2) I'm not sure what the Mac Pro has to do with Adobe's professional software suites. Even if Apple kills the Mac Pro the same professionals who use Adobe's professional software today will be using it at that point as well (unless someone comes along who can replace relevant Adobe products with viable and worthwhile alternatives). They'll just be doing it on a high-powered iMac, or something along those lines, after they upgrade their computers.

3) Apple may kill the Mac Pro, and there is an argument for it, but 'slowly and surely' does not seem accurate. To date they have been upgrading and maintaining it.

Quote:
Originally Posted by Tallest Skil View Post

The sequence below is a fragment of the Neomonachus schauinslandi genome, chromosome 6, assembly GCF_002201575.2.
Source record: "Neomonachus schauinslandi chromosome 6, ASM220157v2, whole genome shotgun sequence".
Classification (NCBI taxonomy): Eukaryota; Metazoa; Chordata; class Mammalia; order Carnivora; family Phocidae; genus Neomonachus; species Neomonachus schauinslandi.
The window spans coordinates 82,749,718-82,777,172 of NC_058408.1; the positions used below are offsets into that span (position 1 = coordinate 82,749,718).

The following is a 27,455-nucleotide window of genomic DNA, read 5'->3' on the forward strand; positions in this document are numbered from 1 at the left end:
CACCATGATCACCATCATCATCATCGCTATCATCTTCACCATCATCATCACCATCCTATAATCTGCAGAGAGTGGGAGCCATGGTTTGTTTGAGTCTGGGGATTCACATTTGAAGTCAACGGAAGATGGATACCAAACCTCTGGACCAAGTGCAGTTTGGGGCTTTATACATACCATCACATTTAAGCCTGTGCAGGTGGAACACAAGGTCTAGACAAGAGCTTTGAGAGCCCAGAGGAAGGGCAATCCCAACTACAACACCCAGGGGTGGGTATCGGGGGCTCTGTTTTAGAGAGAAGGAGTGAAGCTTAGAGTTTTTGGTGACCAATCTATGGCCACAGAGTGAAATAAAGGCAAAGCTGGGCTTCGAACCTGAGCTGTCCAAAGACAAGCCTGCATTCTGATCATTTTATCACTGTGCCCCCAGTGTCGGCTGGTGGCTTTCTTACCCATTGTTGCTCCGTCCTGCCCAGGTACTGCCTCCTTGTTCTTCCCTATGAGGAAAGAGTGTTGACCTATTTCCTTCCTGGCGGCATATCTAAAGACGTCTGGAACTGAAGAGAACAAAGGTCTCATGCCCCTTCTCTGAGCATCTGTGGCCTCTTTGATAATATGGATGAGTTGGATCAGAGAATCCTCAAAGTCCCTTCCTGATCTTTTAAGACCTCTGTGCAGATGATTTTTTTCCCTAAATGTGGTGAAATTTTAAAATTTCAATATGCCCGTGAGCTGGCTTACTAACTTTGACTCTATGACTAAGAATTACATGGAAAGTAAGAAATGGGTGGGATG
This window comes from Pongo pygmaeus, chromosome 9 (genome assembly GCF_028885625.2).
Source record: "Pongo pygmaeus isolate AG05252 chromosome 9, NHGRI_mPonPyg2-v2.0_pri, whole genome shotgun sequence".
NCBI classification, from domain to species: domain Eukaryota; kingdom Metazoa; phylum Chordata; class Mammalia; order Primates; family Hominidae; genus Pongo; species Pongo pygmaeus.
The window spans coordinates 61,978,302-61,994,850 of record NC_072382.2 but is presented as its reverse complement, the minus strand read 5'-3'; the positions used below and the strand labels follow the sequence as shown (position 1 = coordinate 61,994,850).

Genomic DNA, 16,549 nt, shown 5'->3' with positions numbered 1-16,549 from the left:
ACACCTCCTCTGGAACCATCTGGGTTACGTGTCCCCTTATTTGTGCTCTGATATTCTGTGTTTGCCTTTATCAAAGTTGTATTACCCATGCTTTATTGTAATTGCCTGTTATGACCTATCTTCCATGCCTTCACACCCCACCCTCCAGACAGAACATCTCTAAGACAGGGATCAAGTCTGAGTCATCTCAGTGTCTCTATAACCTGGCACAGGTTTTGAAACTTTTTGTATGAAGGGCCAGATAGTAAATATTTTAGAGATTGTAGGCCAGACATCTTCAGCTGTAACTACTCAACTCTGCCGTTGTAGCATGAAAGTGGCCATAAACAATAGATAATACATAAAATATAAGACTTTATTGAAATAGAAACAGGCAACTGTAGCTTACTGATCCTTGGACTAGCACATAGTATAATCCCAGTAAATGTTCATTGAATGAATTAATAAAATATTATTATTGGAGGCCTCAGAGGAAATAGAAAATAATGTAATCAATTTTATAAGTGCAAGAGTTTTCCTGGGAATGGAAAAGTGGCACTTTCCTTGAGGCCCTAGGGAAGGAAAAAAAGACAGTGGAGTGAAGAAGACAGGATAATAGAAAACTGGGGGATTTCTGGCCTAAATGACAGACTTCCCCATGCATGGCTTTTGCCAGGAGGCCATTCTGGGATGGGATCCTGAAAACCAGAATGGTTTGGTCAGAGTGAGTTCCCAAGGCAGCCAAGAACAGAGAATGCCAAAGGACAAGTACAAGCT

When the iMac can bench twice the current Mac Pro and can have 196GB of RAM, then they can kill the Mac Pro.

Until then, we need it. The Mac Pro is a workstation, not a desktop. The iMac can't really replace it.

This is true for some professions. For example, I'd be very upset about the death of the Mac Pro if I did a great deal of video rendering, or other highly intensive tasks (such as various scientific calculation, though there are alternatives for that). On the other hand, most professions which once benefited strongly from the Mac Pro can now easily transition to iMacs, upgrade more frequently, and save money on the long run. I probably fall into the later category as I type this on my Mac Pro.
The true measure of a man is how he treats someone that can do him absolutely no good.
  Samuel Johnson
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The true measure of a man is how he treats someone that can do him absolutely no good.